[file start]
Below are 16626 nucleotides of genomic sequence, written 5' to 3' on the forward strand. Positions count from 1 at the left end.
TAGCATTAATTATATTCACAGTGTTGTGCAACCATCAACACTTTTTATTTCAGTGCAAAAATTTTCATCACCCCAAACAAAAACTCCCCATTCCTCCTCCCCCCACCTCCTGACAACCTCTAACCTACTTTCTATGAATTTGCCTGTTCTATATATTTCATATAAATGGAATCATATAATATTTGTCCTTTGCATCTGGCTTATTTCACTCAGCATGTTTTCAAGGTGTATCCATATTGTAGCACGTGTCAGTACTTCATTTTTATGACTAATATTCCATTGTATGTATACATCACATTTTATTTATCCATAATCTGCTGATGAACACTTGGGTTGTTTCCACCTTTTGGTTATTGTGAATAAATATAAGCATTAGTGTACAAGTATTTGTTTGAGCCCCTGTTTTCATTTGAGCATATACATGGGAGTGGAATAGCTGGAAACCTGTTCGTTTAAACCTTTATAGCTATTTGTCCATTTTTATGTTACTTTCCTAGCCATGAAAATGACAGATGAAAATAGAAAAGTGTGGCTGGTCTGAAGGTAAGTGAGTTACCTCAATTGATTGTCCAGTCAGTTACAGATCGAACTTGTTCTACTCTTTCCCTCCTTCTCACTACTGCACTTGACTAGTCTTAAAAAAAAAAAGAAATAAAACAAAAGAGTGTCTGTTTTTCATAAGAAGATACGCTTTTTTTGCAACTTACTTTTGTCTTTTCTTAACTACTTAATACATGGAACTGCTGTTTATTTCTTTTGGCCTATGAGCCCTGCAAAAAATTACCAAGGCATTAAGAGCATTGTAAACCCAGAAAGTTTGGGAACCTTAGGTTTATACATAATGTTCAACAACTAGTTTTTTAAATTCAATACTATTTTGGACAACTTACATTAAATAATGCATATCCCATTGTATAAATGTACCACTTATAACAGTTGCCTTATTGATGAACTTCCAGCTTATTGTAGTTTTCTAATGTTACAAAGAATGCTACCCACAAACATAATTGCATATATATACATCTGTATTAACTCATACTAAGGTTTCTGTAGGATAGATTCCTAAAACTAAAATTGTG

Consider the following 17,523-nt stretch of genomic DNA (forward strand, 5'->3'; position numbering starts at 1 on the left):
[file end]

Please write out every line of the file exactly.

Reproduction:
Below are 16626 nucleotides of genomic sequence, written 5' to 3' on the forward strand. Positions count from 1 at the left end.
TAGCATTAATTATATTCACAGTGTTGTGCAACCATCAACACTTTTTATTTCAGTGCAAAAATTTTCATCACCCCAAACAAAAACTCCCCATTCCTCCTCCCCCCACCTCCTGACAACCTCTAACCTACTTTCTATGAATTTGCCTGTTCTATATATTTCATATAAATGGAATCATATAATATTTGTCCTTTGCATCTGGCTTATTTCACTCAGCATGTTTTCAAGGTGTATCCATATTGTAGCACGTGTCAGTACTTCATTTTTATGACTAATATTCCATTGTATGTATACATCACATTTTATTTATCCATAATCTGCTGATGAACACTTGGGTTGTTTCCACCTTTTGGTTATTGTGAATAAATATAAGCATTAGTGTACAAGTATTTGTTTGAGCCCCTGTTTTCATTTGAGCATATACATGGGAGTGGAATAGCTGGAAACCTGTTCGTTTAAACCTTTATAGCTATTTGTCCATTTTTATGTTACTTTCCTAGCCATGAAAATGACAGATGAAAATAGAAAAGTGTGGCTGGTCTGAAGGTAAGTGAGTTACCTCAATTGATTGTCCAGTCAGTTACAGATCGAACTTGTTCTACTCTTTCCCTCCTTCTCACTACTGCACTTGACTAGTCTTAAAAAAAAAAAGAAATAAAACAAAAGAGTGTCTGTTTTTCATAAGAAGATACGCTTTTTTTGCAACTTACTTTTGTCTTTTCTTAACTACTTAATACATGGAACTGCTGTTTATTTCTTTTGGCCTATGAGCCCTGCAAAAAATTACCAAGGCATTAAGAGCATTGTAAACCCAGAAAGTTTGGGAACCTTAGGTTTATACATAATGTTCAACAACTAGTTTTTTAAATTCAATACTATTTTGGACAACTTACATTAAATAATGCATATCCCATTGTATAAATGTACCACTTATAACAGTTGCCTTATTGATGAACTTCCAGCTTATTGTAGTTTTCTAATGTTACAAAGAATGCTACCCACAAACATAATTGCATATATATACATCTGTATTAACTCATACTAAGGTTTCTGTAGGATAGATTCCTAAAACTAAAATTGTG

Consider the following 17,523-nt stretch of genomic DNA (forward strand, 5'->3'; position numbering starts at 1 on the left):